Victoria’s famous cherry trees made headlines last week but not for their blossoms. 

Councillor Geoff Young expressed concern that council was on a path to replace Victoria’s famous trees with species more common to the region.

After experiencing significant public outcry, council moved to clarify their position, and write to the Victoria Nikkei Cultural Society thanking them for the gift of cherry trees offered in the 1930s.

As an interior designer, this issue deserves more reflection on the importance of our surroundings.

We design spaces to embrace the spirit and aspirations of our clients.   

Homes and neighbourhoods often represent community values and personalities. They can be an important part of work/life balance as well as physical and mental health.

Streetscapes, including a block of cherry tree blossoms, can be an extension of our homes.

As homes are redeveloped, blossoming trees may serve as an anchor enabling the neighbourhood to adapt to change.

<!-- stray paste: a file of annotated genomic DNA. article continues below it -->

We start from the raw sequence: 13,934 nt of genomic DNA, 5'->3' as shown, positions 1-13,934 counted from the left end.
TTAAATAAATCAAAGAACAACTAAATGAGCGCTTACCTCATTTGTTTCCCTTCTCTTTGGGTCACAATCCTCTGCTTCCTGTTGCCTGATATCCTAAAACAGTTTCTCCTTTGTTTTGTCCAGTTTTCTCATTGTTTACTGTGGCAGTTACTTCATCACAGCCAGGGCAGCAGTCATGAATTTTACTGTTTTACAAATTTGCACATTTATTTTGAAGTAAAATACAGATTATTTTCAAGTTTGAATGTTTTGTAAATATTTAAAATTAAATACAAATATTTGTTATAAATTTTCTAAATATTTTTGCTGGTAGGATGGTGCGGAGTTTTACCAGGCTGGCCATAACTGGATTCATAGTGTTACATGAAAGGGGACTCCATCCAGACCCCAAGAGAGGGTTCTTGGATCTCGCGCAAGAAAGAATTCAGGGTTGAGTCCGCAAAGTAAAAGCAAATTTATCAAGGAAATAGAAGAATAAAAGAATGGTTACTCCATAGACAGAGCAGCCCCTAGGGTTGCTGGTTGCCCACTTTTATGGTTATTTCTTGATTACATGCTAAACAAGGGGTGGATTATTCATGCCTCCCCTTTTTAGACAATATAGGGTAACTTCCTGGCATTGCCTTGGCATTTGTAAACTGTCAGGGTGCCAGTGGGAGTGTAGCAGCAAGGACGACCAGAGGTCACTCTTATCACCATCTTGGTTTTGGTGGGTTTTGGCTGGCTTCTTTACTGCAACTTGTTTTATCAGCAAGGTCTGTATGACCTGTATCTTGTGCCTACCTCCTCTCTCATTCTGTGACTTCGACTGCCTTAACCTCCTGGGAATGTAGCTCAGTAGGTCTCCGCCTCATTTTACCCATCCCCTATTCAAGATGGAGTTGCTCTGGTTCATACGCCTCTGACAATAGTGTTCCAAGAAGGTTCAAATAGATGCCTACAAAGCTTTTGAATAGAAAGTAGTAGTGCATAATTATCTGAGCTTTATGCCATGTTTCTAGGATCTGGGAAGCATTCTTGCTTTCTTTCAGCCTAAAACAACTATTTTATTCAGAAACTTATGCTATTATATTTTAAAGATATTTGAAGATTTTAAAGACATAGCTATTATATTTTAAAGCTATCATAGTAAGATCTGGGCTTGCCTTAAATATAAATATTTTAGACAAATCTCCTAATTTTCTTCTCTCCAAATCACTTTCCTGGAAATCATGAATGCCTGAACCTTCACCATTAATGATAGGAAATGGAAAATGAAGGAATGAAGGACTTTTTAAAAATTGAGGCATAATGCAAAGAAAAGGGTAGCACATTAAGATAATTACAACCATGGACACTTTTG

Certainly most agree spectacular tree blossoms are nature’s artistic flair – an early reminder of changing seasons in a region that rarely experiences winter like the rest of the country.

The Victoria Nikkei Cultural Society provided a very timely reminder to council and the community. The trees are also a valued gift to the citizens of Victoria, having both cultural and historical significance.

Change is inevitable, and this is no more obvious than the need to improve land use and housing for a generation of millennial families.

However, those new families must still be able to enjoy the gift of cherry tree blossoms, an inter-generational bond that is uniquely Victorian. 

This column appears Wednesdays in the Times Colonist.

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